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  • Alexis August 19, 2010 at 11:00 am

    This interview reminds me of a story a friend told me, when I lived in CA, about going on a bike ride with another member of our advocacy group through a well-known cyclists’ haunt on the SF Peninsula, and hearing all his stories about how this place was terribly dangerous and the drivers were awful, and he had had all these close calls.

    This was very different from her (and my) experience in the same locations, and she said after a while she began to wonder whether the common factor in the stories might be, not the place and the drivers, but the person on the bike.

    I have the same reaction to this story. There are ways you can act on the road that increase your likelihood of running into problems, and those ways include running lights (and stop signs), moving at high speed, and passing in marginal circumstances.

    I am by no means immune to these behaviors; I wouldn’t rate my riding as being all that great by the standards of avoiding risky behavior. But I definitely notice the connection between my level of aggressive destination-seeking and the number of problems I run into, and am trying to modulate my behavior so that I can move in harmony with surrounding traffic, constantly alert to changing conditions and responding to them in ways that increase my likelihood of being in one piece when I arrive at my destination.

    Maybe Paul is starting to figure out this connection, too. I hope so, because while it’s admirable not to rely on traffic devices or anyone else on the road to keep you safe, it’s a little arrogant to think that your own moment-to-moment judgment when you’re in a hurry is really doing a better job.

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  • WOBG August 19, 2010 at 11:10 am

    Paul, I’m just echoing others to help achieve “critical mass.” You said it’s tough figuring out what’s your fault, so here it is:

    You split lanes instead of taking a lane. Don’t do that. Ever.

    You may not have signaled when you moved back to the right lane. Do that from now on, as long as it’s safe to take a hand off the bar.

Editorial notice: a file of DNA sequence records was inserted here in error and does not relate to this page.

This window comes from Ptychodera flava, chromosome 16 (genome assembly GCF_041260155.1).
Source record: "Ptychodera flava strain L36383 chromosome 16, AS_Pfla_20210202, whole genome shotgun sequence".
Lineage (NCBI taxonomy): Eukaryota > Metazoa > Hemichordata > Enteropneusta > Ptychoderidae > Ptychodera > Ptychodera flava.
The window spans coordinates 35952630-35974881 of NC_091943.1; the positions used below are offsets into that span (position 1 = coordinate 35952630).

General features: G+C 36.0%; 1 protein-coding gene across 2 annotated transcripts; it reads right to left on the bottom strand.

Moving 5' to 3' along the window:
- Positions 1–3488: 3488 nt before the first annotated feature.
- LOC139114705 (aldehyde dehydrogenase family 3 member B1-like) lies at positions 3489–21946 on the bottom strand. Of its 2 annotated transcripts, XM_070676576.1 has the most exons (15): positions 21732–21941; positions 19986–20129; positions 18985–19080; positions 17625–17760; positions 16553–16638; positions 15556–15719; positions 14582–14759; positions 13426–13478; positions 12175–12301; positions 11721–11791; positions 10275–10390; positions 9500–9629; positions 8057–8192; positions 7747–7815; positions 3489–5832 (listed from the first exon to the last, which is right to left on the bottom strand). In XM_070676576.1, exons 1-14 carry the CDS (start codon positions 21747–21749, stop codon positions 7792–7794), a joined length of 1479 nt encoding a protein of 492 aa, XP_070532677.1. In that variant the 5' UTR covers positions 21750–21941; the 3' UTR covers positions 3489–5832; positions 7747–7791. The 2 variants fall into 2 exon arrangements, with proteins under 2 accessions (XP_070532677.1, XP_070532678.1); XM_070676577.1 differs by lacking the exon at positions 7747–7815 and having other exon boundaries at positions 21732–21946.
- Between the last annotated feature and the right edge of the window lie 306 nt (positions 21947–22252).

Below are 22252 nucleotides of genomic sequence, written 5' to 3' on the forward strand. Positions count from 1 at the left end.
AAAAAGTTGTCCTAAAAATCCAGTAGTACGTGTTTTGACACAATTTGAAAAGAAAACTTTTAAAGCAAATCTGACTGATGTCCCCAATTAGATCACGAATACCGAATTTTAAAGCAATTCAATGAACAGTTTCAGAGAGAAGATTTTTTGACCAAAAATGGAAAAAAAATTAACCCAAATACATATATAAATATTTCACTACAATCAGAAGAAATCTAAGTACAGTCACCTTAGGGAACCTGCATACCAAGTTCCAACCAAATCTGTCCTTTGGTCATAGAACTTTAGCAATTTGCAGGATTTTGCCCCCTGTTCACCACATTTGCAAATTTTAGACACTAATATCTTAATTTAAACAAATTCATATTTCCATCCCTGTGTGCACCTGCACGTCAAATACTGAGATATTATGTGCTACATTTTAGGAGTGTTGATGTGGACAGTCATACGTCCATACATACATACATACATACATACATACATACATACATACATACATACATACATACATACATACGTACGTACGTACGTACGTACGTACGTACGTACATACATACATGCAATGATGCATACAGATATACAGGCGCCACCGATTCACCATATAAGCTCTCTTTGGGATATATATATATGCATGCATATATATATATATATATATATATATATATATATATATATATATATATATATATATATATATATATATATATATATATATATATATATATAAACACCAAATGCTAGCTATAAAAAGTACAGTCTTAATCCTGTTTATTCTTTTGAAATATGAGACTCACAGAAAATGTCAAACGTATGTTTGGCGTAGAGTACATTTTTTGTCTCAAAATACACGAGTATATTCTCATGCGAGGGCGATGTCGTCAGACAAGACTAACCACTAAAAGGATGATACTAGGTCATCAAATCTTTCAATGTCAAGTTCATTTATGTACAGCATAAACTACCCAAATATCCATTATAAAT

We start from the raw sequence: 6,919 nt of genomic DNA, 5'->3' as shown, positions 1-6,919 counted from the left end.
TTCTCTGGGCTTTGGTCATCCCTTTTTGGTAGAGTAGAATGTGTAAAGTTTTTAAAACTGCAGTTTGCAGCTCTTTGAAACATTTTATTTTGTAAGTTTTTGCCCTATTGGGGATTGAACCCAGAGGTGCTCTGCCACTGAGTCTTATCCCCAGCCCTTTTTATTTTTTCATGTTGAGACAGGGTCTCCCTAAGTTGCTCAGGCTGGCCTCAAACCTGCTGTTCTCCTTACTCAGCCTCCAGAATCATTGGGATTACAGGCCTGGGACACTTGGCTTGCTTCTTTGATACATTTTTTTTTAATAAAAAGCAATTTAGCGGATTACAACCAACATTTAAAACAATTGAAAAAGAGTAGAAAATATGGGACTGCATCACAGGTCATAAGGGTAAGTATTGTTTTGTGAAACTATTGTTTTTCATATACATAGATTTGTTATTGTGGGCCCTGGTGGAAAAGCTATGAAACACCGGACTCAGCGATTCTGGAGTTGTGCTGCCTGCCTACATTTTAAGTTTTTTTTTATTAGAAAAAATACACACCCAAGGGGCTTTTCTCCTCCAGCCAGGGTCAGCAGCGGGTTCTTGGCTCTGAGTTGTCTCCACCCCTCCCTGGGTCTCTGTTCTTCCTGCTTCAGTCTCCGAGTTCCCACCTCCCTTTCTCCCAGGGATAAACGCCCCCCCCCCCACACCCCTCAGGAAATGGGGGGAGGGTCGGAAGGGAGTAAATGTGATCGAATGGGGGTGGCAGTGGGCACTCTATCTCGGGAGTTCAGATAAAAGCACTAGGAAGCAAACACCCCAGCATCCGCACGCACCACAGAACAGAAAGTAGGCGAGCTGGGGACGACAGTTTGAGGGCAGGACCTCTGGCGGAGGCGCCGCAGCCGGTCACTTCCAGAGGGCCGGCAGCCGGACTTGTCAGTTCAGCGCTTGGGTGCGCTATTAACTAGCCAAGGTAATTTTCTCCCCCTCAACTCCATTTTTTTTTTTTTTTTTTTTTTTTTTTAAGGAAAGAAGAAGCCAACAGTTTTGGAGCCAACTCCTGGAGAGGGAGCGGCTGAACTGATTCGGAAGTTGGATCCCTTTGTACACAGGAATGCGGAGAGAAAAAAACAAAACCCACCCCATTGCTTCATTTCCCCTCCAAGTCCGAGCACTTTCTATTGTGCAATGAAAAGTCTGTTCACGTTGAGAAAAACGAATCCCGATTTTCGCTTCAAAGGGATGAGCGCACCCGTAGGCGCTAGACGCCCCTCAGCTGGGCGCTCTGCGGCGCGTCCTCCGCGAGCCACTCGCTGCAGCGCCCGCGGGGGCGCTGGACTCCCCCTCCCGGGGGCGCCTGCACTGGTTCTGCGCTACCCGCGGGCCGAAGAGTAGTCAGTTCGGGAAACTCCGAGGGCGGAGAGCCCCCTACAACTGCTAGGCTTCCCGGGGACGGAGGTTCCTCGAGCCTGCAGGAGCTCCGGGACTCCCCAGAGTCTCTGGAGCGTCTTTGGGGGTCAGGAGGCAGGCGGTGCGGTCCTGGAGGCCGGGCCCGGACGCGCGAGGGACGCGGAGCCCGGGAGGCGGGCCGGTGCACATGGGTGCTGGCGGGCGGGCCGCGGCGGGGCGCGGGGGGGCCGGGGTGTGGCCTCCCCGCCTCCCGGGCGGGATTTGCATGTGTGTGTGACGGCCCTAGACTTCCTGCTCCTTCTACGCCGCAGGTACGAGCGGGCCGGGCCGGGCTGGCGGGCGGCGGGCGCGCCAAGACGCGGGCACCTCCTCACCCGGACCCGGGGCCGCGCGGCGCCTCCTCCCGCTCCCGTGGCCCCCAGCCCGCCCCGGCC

You may have blown a light. Don’t do that, except under the rare circumstances others have cited above.

    Now go in peace, and sin no more.

    —30-year bike commuter, still fast, still intact

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  • Tom Bennett August 19, 2010 at 11:12 am

    I am Paul’s step-father. I am so proud of him for his candid feedback and self introspection in this article. He was arrogant and careless, and it takes balls to admit wrongdoing. Too bad I haven’t seen the same from the murderous, threatening Tri-Met driver who publicly, luridly described how he wanted to kill him. He’s talking about MY FAMILY. It’s not art to write that way, its violence. Dan, I challenge you to be as big a man about it. I bet you can’t.

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  • WOBG August 19, 2010 at 11:33 am

    @Alexis: Mostly agreed, but “moving at high speed” is not necessarily a problem; rather, it’s moving at a speed too high for the moment-to-moment conditions.

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  • Mike Myers August 19, 2010 at 11:33 am

    No really. The account can be read both ways. It is NOT clear if he split the lane or took the lane, and most of the commenters are casting judgement based on assuming he split the lane- which the account does NOT specifically state he did.
    There’s a lot of conclusion jumping happening here, and I’d appreciate a clarification on the truth of the matter.
    It might be a dangling participle, but I’m no english major.